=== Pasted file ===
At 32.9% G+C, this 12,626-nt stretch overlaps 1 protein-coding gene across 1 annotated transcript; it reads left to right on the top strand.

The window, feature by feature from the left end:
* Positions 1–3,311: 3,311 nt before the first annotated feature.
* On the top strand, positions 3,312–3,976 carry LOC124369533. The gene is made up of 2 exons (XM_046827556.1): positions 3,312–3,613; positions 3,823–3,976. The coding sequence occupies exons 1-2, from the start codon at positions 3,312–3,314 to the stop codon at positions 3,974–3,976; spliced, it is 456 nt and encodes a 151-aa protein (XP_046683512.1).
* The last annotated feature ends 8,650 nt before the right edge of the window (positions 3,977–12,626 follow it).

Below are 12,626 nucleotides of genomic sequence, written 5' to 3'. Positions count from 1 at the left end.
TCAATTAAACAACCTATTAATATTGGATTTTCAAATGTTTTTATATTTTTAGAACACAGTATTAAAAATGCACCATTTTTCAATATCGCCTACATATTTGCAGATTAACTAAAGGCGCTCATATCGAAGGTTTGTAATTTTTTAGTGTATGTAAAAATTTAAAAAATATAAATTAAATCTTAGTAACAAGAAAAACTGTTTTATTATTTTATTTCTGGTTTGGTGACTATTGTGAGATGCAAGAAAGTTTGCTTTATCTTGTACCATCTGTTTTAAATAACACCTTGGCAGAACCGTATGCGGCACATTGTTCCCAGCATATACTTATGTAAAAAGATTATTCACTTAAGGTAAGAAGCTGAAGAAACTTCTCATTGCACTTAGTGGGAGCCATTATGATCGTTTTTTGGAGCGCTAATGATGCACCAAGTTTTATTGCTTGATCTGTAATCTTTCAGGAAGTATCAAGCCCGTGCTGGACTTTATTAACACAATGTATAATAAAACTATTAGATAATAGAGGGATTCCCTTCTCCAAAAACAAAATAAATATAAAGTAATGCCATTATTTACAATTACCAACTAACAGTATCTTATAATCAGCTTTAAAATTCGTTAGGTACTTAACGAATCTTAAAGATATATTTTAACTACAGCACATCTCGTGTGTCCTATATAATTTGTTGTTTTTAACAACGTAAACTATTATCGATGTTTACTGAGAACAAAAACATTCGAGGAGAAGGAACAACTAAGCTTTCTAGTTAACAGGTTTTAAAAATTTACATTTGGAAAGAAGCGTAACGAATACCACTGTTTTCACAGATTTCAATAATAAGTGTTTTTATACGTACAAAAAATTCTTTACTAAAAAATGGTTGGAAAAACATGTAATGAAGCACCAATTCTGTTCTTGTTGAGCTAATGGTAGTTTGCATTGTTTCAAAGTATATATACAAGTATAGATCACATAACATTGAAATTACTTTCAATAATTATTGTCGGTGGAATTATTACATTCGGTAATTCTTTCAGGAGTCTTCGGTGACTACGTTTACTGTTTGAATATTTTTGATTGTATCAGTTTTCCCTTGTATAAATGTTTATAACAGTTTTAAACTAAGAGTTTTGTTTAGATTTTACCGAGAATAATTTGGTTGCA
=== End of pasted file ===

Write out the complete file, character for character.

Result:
At 32.9% G+C, this 12,626-nt stretch overlaps 1 protein-coding gene across 1 annotated transcript; it reads left to right on the top strand.

The window, feature by feature from the left end:
* Positions 1–3,311: 3,311 nt before the first annotated feature.
* On the top strand, positions 3,312–3,976 carry LOC124369533. The gene is made up of 2 exons (XM_046827556.1): positions 3,312–3,613; positions 3,823–3,976. The coding sequence occupies exons 1-2, from the start codon at positions 3,312–3,314 to the stop codon at positions 3,974–3,976; spliced, it is 456 nt and encodes a 151-aa protein (XP_046683512.1).
* The last annotated feature ends 8,650 nt before the right edge of the window (positions 3,977–12,626 follow it).

Below are 12,626 nucleotides of genomic sequence, written 5' to 3'. Positions count from 1 at the left end.
TCAATTAAACAACCTATTAATATTGGATTTTCAAATGTTTTTATATTTTTAGAACACAGTATTAAAAATGCACCATTTTTCAATATCGCCTACATATTTGCAGATTAACTAAAGGCGCTCATATCGAAGGTTTGTAATTTTTTAGTGTATGTAAAAATTTAAAAAATATAAATTAAATCTTAGTAACAAGAAAAACTGTTTTATTATTTTATTTCTGGTTTGGTGACTATTGTGAGATGCAAGAAAGTTTGCTTTATCTTGTACCATCTGTTTTAAATAACACCTTGGCAGAACCGTATGCGGCACATTGTTCCCAGCATATACTTATGTAAAAAGATTATTCACTTAAGGTAAGAAGCTGAAGAAACTTCTCATTGCACTTAGTGGGAGCCATTATGATCGTTTTTTGGAGCGCTAATGATGCACCAAGTTTTATTGCTTGATCTGTAATCTTTCAGGAAGTATCAAGCCCGTGCTGGACTTTATTAACACAATGTATAATAAAACTATTAGATAATAGAGGGATTCCCTTCTCCAAAAACAAAATAAATATAAAGTAATGCCATTATTTACAATTACCAACTAACAGTATCTTATAATCAGCTTTAAAATTCGTTAGGTACTTAACGAATCTTAAAGATATATTTTAACTACAGCACATCTCGTGTGTCCTATATAATTTGTTGTTTTTAACAACGTAAACTATTATCGATGTTTACTGAGAACAAAAACATTCGAGGAGAAGGAACAACTAAGCTTTCTAGTTAACAGGTTTTAAAAATTTACATTTGGAAAGAAGCGTAACGAATACCACTGTTTTCACAGATTTCAATAATAAGTGTTTTTATACGTACAAAAAATTCTTTACTAAAAAATGGTTGGAAAAACATGTAATGAAGCACCAATTCTGTTCTTGTTGAGCTAATGGTAGTTTGCATTGTTTCAAAGTATATATACAAGTATAGATCACATAACATTGAAATTACTTTCAATAATTATTGTCGGTGGAATTATTACATTCGGTAATTCTTTCAGGAGTCTTCGGTGACTACGTTTACTGTTTGAATATTTTTGATTGTATCAGTTTTCCCTTGTATAAATGTTTATAACAGTTTTAAACTAAGAGTTTTGTTTAGATTTTACCGAGAATAATTTGGTTGCA